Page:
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Felicity Bradstock

Felicity Bradstock

Felicity Bradstock is a freelance writer specialising in Energy and Finance. She has a Master’s in International Development from the University of Birmingham, UK.

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What Does Billionaires Dominating Space Travel Mean for the World?

  • Billionaires like Jeff Bezos, Richard Branson, and Elon Musk are making significant investments in space travel.
  • Private space companies are developing technologies that could revolutionize space exploration and satellite communications.
  • Concerns are rising about the geopolitical implications of billionaires holding immense power in space.
space

For decades, when people discussed space travel they thought of NASA. After all, the National Aeronautics and Space Administration accomplished the first moon landing in 1969 and has achieved many more feats since. However, over the last few years, several billionaires have been investing in space travel in a bid to offer passenger flights to space and enhance satellite technology. But where can these billionaires’ ventures take us and what does it mean for just a few players to be holding so much power?

In 2021, two world-renowned billionaires - Jeff Bezos and Richard Branson, each took a flight into space on their own spacecraft, as their private-sector companies finally achieved the technological advances required to offer space passenger flight. Elon Musk’s SpaceX company achieved flight shortly after. Branson and Bezos spent several years developing spacecraft under their respective space companies, to create aircraft capable of transporting passengers on short, supersonic trips. 

Musk’s company SpaceX, founded in 2002, has launched over 4,500 Starlink satellites over the past five years, which contribute more than 50 percent of all active space satellites in orbit. These satellites are capable of delivering internet access around the world, enhancing global communications, and providing Musk with a great deal of power. SpaceX has over 1.5 million users around the globe. It has requested to be allowed to send a total of 42,000 satellites into space. 

Meanwhile, Bezos sent up his first two satellites at the end of last year, after failing to launch two satellites the previous year. Despite setbacks, Bezos hopes to launch 3,236 satellites by 2029. While this would be an impressive feat, Blue Origin has been hugely overshadowed by SpaceX’s recent success. 

There are growing concerns about what having so much power in one man’s hands may mean for geopolitical and other issues. In September 2022, Musk refused to activate SpaceX services to support a surprise drone attack on Russian ships by Ukraine. Musk said that he did this to avoid the potential retaliation by Russia. However, this has led to questions about what it means for a billionaire – not a country leader – to have so much power. 

Moriba Jah, an associate professor of aerospace engineering and engineering mechanics at the University of Texas at Austin, explained, “Elon couldn’t just have 53% of all the satellites out there that are working if it weren’t because the US government allowed him to do that. So, I don’t blame Elon for this. I’m just saying the US government-backed him and is encouraging this sort of orbital occupation – and this is going to piss other countries off.” Jah added. “Occupation is not a good thing. Occupation is a sort of behaviour of colonizers, and just because something is legal doesn’t mean that it’s right.”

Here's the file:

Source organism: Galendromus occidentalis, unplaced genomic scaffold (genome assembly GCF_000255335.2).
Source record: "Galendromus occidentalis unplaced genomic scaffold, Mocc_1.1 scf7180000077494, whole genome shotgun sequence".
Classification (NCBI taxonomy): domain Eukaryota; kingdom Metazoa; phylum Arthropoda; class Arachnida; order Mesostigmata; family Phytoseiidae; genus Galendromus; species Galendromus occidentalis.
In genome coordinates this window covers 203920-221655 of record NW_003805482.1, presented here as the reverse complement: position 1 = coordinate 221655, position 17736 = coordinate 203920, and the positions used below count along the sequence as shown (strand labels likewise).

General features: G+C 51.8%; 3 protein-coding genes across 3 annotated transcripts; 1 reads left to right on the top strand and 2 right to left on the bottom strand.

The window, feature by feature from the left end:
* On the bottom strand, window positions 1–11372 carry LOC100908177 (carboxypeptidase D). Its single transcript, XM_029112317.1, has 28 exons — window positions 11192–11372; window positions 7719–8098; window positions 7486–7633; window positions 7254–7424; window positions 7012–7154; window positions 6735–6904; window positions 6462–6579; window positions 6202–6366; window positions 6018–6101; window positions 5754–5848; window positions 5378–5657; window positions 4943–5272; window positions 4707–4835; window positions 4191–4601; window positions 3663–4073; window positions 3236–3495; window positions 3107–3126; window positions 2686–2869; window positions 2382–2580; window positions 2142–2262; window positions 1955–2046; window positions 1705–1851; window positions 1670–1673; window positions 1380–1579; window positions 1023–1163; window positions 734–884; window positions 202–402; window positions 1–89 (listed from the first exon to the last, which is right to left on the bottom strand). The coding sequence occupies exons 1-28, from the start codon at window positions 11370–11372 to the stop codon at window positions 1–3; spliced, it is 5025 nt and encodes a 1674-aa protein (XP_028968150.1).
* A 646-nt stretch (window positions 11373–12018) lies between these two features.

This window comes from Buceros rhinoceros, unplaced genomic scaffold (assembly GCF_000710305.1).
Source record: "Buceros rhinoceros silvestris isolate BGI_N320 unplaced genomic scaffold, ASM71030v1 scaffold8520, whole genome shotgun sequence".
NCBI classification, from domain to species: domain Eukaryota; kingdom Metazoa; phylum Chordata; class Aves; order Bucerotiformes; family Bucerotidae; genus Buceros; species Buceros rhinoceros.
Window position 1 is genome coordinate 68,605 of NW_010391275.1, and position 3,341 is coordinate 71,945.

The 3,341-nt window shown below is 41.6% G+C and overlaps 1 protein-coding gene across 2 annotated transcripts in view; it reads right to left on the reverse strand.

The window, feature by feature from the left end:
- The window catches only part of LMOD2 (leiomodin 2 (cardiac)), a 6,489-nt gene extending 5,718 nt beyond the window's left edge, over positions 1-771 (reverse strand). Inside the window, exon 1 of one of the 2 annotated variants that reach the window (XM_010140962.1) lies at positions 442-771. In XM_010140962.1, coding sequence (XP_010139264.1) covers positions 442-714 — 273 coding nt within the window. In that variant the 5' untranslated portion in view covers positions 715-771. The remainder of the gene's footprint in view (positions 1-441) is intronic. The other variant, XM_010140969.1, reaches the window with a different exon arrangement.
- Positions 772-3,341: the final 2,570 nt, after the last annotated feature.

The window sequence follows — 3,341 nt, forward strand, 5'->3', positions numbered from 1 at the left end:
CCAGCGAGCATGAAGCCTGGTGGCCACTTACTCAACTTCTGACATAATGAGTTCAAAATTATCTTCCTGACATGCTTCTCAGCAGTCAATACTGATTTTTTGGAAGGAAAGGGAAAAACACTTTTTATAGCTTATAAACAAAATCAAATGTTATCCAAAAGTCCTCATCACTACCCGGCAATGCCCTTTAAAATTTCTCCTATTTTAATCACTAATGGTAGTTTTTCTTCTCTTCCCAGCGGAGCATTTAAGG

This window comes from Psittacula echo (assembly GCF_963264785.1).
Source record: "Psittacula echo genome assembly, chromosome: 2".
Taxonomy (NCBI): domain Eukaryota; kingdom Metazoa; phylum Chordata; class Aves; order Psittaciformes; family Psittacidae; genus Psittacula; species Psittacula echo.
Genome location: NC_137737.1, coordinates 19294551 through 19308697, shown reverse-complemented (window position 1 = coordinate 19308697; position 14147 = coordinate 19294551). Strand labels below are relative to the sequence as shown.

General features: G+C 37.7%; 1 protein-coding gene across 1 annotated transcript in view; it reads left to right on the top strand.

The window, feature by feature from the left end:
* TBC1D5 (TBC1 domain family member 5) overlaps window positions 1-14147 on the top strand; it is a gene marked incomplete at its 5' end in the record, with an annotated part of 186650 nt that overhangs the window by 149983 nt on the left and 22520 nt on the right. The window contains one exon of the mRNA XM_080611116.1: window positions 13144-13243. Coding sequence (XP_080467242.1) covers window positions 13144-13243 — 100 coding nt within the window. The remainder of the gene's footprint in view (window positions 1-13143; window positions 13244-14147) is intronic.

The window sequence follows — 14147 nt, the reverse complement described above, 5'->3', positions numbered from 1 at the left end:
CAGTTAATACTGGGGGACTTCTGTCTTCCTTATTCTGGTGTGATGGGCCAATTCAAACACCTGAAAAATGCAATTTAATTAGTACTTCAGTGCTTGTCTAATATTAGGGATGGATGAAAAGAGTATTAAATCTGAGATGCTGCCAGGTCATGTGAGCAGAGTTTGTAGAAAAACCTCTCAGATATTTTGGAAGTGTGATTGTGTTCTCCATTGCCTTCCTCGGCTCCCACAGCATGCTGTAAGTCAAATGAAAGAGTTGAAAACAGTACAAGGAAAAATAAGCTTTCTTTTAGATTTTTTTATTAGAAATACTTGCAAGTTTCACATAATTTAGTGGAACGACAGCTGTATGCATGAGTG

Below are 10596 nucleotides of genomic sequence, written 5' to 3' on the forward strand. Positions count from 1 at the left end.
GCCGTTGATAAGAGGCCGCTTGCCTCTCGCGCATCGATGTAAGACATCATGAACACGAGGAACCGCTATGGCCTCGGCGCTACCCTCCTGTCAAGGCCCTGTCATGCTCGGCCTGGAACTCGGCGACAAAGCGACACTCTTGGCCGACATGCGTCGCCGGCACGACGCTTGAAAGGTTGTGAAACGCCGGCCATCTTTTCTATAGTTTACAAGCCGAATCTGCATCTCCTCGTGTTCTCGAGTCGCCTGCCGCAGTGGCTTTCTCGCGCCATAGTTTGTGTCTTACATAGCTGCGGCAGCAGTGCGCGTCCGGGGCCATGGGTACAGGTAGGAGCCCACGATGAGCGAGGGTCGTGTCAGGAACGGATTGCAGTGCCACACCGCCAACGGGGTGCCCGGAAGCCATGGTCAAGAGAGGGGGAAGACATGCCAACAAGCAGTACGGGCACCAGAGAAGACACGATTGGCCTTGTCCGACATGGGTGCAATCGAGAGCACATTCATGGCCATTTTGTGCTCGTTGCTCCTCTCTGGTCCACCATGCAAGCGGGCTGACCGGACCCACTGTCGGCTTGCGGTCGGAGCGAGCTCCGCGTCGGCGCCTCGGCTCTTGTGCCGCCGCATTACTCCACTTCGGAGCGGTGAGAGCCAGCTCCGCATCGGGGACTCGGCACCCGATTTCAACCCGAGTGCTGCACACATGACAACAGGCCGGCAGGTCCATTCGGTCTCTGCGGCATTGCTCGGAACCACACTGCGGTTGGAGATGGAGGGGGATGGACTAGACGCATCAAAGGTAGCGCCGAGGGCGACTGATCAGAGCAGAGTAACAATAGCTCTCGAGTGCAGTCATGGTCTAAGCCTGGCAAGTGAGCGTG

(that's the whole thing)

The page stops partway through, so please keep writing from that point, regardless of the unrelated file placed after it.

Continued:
Musk, Bezos and Branson are not the only billionaires looking to claim a stake in the space game. IBX’s Kam Ghaffarian has grand ideas for the future of space travel. He hopes to explore alternative homes for Earth’s inhabitants in the stars. At the Space Symposium in Colorado Springs Ghaffarian stated, “There’s this common denominator of combining altruism, to do something purposeful and good, and combine it with capitalism to make a positive impact.” He added, “The vision for IBX is protecting our home, our planet, and then finding new homes and stars and everything involved to do that. So, on the space side, if we say that the ultimate destiny for humanity is interstellar travel, and going to the stars, then we need to take a lot of intermediary steps to do that.”

Ghaffarian is the co-founder of Intuitive Machines, which recently became the first company to land a commercial lander - its Odysseus spacecraft – on the moon. He is also the co-founder and chairman of Axiom Space, a company that sends private astronauts on commercial missions to the International Space Station (ISS). It is the first company to be given permission to connect with the ISS and is doing so to develop its own space station. Ghaffarian is also the executive chairman at Quantum Space and the founder of X-Energy.

Rather than competing on all fronts, Ghaffarian, Musk and Bezos plan to work together to achieve the first low earth orbit (LEO) to be able to go to the moon and Mars, and eventually beyond. Ghaffarian believes the space economy could soon be world trillions of dollars, spurred by technological advances, such as artificial intelligence and quantum computing. 

As several billionaire-funded space companies emerge, so do a vast array of questions. Will private space companies take the lead in space exploration? What does it mean for just a few billionaires to hold so much geopolitical power? How can these companies support international efforts to advance space travel? To ensure the safety of the world, governments must regulate private space missions and establish transparency and security standards. However, where the private advances in space travel will lead, we do not yet know. 

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By Felicity Bradstock for Oilprice.com 

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